Building a Responsive Supply Chain Strategy

October 3, 2023
Tom Cangelosi 

Who would have thought a term like “supply chain”, traditionally reserved for business and boardroom discussions, would become a topic du jour with the average consumer? It has–and not because it’s an overly compelling topic. “Supply chain” is now part of our everyday dialogue because almost everyone felt the impact of interruptions when the pandemic hit. When the grocery store was out of paper towels, shoppers were quick to say to one another, “It’s the supply chain again!”

The global supply chain disruption that started with the pandemic is still being felt today, and the notion that we need a sustainable supply chain strategy is up for debate. Every company knows that without one, they’re not going to operate efficiently, or even profitably. What is up for discussion is how that type of supply chain strategy can be developed.

Sustainable Supply Chain Goals

Sustainability in how items and materials are created, distributed, and sold carries a number of attributes. As a first order of measure, what’s sustainable in one industry may be different in another, so the definition must make sense for your industry. Industry alignment aside, achieving a sustainable pipeline also requires a plan for execution, flexibility and responsiveness to unplanned events, built-in awareness for those circumstances when human intervention is needed, and ability to maintain the supply chain at a cost that is reasonable for your organization.

Typically, a sustainable supply chain consists of efficient supply chain strategy and responsive supply chain strategy.

Efficient vs Responsive Supply Chain Strategy

An efficient supply chain strategy focuses on optimizing every resource to deliver products to your customers. The goal is to minimize costs and maximize profits.

An efficient supply chain strategy would work for large corporations that:

  • Are preferred vendors, meaning that they are the last company affected by supply chain interruptions.
  • Can predict source and lead times and sales cycles.
  • Have set transportation and logistics operations, typically pre-booking transportation in advance and using robotic picking.

If the factors that impact a supply chain are all predictable, similar to OEM suppliers, then having a laser focus on efficiency makes sense. However, there are very few companies that fit that mold.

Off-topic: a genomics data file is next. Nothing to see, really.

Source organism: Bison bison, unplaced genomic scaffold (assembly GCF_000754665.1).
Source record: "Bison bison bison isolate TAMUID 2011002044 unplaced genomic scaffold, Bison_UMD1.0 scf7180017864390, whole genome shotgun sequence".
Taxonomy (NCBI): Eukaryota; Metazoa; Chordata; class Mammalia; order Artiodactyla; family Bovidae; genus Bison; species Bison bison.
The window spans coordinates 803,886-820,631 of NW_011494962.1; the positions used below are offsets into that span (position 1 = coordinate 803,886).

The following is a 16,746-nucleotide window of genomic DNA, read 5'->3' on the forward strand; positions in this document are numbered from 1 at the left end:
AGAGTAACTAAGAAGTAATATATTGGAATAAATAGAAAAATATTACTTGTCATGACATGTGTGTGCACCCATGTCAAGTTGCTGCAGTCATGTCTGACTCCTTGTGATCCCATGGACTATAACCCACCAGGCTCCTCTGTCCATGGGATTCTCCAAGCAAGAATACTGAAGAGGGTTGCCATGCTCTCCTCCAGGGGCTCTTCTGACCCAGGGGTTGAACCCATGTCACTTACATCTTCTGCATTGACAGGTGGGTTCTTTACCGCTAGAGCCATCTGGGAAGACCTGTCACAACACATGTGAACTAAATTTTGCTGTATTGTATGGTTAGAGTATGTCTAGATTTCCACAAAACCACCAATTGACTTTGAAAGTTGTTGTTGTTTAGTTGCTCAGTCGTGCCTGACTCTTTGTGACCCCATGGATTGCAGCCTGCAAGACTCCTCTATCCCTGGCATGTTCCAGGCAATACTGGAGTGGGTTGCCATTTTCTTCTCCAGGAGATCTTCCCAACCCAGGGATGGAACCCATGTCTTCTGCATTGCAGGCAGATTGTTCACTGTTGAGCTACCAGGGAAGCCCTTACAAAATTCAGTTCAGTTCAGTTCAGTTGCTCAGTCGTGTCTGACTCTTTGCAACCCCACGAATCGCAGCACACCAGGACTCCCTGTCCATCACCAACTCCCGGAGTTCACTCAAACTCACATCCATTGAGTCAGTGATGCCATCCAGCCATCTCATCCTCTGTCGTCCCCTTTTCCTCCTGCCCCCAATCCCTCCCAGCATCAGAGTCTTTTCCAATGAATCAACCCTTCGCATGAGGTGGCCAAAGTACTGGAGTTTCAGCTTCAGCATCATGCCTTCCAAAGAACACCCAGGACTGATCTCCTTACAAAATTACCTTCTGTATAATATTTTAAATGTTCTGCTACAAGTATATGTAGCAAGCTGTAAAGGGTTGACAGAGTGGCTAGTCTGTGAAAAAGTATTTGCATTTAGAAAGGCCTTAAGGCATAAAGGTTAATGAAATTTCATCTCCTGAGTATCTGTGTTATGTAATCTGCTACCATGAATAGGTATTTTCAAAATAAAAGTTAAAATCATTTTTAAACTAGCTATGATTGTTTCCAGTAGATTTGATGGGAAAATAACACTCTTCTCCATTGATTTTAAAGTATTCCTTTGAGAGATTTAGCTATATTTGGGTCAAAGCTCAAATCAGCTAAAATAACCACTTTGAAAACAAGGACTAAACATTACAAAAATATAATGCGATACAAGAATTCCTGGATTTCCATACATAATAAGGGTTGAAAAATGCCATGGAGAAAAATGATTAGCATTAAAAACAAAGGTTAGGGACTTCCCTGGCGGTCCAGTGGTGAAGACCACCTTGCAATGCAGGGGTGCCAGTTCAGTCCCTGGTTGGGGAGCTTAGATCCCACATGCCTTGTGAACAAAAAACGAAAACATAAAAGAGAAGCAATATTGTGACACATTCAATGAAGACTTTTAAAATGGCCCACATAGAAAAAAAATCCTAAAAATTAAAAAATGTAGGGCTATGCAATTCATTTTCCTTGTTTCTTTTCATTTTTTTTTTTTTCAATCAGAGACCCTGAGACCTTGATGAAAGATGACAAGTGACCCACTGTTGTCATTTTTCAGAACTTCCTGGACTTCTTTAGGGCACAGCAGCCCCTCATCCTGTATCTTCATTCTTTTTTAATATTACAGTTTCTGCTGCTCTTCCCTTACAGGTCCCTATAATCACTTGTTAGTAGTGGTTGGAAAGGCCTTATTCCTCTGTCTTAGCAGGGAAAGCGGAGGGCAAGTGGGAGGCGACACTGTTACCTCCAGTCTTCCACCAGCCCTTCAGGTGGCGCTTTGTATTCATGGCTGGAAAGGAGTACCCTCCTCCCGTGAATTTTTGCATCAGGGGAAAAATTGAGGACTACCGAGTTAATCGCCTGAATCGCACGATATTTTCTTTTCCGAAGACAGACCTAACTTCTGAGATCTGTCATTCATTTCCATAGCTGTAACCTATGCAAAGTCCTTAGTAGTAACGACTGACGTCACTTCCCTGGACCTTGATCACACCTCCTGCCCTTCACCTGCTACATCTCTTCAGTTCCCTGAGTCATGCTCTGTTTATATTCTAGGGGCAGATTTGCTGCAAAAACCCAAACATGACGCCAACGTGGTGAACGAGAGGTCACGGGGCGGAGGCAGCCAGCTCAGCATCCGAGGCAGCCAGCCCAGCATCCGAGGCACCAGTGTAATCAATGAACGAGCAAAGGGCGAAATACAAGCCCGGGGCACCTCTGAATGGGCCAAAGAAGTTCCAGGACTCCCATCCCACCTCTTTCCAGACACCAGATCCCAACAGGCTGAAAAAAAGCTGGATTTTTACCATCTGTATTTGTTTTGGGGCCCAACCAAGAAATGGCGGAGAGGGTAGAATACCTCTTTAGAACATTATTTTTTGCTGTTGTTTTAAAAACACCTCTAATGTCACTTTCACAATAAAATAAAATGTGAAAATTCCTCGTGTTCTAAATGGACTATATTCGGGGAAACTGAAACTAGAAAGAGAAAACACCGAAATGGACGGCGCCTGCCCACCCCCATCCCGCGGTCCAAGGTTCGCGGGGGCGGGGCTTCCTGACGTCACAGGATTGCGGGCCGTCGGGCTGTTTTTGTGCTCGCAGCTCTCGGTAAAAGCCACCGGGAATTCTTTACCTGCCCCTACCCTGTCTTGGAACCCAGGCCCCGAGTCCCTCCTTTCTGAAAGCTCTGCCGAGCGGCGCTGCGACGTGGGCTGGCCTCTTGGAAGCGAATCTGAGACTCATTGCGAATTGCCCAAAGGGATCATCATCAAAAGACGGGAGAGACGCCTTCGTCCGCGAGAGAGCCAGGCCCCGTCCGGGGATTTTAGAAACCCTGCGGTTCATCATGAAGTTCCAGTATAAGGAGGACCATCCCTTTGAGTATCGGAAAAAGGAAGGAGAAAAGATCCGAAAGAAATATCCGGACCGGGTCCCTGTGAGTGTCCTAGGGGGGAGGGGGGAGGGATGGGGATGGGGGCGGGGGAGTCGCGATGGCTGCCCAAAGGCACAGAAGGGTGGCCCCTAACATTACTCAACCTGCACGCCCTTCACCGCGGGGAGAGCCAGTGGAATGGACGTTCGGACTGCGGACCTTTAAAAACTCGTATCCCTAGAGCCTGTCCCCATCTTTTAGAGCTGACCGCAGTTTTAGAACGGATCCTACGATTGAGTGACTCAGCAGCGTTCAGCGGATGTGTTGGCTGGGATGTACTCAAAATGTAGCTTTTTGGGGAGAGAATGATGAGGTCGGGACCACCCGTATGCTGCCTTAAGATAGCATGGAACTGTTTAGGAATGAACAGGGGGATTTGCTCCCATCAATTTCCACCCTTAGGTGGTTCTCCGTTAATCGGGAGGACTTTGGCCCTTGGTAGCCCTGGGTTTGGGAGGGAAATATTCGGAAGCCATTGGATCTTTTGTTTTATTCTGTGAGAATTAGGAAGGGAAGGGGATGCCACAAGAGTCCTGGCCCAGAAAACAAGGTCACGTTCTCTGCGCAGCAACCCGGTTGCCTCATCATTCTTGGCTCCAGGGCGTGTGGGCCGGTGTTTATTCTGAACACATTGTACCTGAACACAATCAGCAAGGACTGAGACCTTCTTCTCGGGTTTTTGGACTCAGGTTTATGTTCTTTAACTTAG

Most manufacturers and distributors must strive for and incorporate a responsive supply chain strategy. A responsive supply chain strategy focuses on being flexible enough to scale up or down virtually all components of a chain. Managing a responsive supply chain requires more communications and interactivity because as some components are modified, that change is felt all along the chain. You can set rules to govern your responses: for example, if lead times increase 4%, no action may be necessary. But, if lead times increase 10%, a responsive supply chain will notify you that action is required, some of which can be pre-determined.

Challenges of Optimizing Your Supply Chain 

There is a cost to operating optimally and being responsive, but the more you can automate the management of the supply chain, the less costly maintaining a responsive supply chain will be. To be competitive today, an organization needs to be continuously reviewing all the components of a supply chain and have predetermined options for speeding up, slowing down, expediting, sourcing, and adjusting transportation and logistics issues.

Data-backed decisions should trigger automatic reactions to the next change in the supply chain.  Anything outside a level of pre-determined automatic adjustments needs to trigger alerts so that exception management techniques can be deployed.  The ultimate application of technology in this space would be Artificial Intelligence (AI). The technology is there, but for most companies the data that is needed is not configured to readily solve their supply chain challenges. 

The best sustainable supply chain strategies are a combination of efficient and responsive components. You must have an efficient strategy that can operate in most situations and a plan for how you will manage deviations to that strategy. You must decide how responsive you want and can afford to be.